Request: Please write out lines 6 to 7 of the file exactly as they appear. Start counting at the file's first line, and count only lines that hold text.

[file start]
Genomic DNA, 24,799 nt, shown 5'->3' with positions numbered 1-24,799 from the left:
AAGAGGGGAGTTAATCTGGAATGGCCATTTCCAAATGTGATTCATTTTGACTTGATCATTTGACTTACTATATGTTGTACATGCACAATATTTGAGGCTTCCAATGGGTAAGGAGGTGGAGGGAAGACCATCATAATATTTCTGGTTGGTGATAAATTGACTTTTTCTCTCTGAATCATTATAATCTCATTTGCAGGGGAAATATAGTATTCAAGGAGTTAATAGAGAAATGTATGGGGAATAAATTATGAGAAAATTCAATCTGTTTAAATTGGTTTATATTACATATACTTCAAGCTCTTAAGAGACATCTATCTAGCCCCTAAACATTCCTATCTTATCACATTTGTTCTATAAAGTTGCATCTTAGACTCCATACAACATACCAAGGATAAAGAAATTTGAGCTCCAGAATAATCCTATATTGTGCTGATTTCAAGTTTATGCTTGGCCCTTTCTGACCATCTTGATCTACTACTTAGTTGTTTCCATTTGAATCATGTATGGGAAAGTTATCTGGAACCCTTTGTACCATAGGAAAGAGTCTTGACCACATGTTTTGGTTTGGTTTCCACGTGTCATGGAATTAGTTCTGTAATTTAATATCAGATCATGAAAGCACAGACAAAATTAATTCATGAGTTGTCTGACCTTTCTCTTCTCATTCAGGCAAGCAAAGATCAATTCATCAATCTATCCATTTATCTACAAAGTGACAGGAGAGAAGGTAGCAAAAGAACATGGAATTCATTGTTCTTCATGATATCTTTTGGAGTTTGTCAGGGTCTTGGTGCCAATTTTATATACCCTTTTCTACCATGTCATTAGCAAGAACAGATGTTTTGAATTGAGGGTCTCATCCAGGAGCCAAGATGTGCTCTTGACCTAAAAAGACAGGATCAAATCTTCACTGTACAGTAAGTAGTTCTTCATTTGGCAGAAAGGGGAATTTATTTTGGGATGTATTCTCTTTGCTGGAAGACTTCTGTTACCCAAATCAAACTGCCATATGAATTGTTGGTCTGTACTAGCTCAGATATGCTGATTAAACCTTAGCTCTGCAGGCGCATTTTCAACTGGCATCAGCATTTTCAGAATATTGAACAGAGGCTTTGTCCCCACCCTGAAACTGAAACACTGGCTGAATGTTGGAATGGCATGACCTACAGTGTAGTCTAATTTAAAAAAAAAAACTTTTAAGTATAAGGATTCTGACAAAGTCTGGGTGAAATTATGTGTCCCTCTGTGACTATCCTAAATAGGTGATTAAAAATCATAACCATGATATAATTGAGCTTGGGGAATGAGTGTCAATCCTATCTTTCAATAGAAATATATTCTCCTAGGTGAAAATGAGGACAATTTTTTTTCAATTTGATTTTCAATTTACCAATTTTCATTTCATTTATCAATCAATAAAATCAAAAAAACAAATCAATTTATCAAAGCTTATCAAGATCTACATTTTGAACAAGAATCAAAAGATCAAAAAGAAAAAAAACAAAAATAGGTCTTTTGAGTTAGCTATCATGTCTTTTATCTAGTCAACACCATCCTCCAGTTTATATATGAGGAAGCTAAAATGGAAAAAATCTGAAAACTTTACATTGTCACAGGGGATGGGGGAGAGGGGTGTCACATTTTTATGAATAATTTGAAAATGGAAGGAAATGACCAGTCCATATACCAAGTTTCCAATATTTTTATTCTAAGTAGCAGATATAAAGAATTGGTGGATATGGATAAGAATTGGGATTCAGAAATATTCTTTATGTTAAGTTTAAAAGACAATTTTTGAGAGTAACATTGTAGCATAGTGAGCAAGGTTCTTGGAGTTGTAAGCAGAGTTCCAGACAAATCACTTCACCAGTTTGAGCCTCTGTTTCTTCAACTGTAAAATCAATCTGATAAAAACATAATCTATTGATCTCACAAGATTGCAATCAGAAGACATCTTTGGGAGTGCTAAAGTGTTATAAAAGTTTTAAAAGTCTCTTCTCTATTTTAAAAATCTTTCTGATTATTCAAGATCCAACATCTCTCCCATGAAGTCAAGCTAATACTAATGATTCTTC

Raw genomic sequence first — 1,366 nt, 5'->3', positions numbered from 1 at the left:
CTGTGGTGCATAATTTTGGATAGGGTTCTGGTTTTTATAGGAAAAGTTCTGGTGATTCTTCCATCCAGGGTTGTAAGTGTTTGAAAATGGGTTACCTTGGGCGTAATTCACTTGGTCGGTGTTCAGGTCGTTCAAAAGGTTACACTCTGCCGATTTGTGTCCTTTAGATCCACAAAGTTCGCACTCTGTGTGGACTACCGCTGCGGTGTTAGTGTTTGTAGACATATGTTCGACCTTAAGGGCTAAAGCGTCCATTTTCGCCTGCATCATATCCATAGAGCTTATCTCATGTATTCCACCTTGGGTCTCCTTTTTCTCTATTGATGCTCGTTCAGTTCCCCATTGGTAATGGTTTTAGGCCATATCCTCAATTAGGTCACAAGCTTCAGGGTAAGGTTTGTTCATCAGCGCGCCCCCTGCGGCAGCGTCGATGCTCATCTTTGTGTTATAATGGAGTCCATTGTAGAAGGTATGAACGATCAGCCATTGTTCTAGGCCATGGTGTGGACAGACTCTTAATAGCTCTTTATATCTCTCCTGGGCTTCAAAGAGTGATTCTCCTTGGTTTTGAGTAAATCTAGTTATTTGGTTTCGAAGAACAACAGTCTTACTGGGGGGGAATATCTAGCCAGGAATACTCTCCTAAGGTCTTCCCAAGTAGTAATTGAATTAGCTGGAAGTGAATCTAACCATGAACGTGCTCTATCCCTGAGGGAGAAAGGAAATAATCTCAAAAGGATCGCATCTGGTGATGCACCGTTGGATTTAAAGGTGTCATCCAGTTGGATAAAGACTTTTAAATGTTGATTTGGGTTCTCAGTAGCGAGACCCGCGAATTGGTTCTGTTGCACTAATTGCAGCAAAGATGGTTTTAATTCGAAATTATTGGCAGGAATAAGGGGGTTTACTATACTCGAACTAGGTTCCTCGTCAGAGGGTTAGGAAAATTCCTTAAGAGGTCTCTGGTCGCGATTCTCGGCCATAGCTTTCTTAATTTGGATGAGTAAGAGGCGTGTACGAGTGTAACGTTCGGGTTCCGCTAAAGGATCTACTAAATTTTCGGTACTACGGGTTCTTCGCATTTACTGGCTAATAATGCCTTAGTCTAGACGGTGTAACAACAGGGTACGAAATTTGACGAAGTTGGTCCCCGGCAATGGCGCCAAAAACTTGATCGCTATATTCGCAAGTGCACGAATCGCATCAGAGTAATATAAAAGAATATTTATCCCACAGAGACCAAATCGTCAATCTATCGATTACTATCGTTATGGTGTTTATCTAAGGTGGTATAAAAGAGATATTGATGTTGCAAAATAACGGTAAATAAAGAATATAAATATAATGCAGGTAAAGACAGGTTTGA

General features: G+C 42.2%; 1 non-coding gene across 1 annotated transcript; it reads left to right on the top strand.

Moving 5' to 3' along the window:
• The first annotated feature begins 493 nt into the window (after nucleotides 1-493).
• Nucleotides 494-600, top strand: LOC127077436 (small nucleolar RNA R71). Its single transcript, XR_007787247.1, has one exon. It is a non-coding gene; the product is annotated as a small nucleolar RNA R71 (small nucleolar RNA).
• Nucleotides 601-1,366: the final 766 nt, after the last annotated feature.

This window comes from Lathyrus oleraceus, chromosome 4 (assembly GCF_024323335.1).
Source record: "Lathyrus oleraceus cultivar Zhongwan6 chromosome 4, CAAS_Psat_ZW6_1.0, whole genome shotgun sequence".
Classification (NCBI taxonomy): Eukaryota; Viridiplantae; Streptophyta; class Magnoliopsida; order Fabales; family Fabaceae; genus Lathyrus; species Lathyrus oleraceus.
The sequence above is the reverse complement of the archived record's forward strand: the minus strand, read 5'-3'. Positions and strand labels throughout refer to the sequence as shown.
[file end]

Moving 5' to 3' along the window:
• The first annotated feature begins 493 nt into the window (after nucleotides 1-493).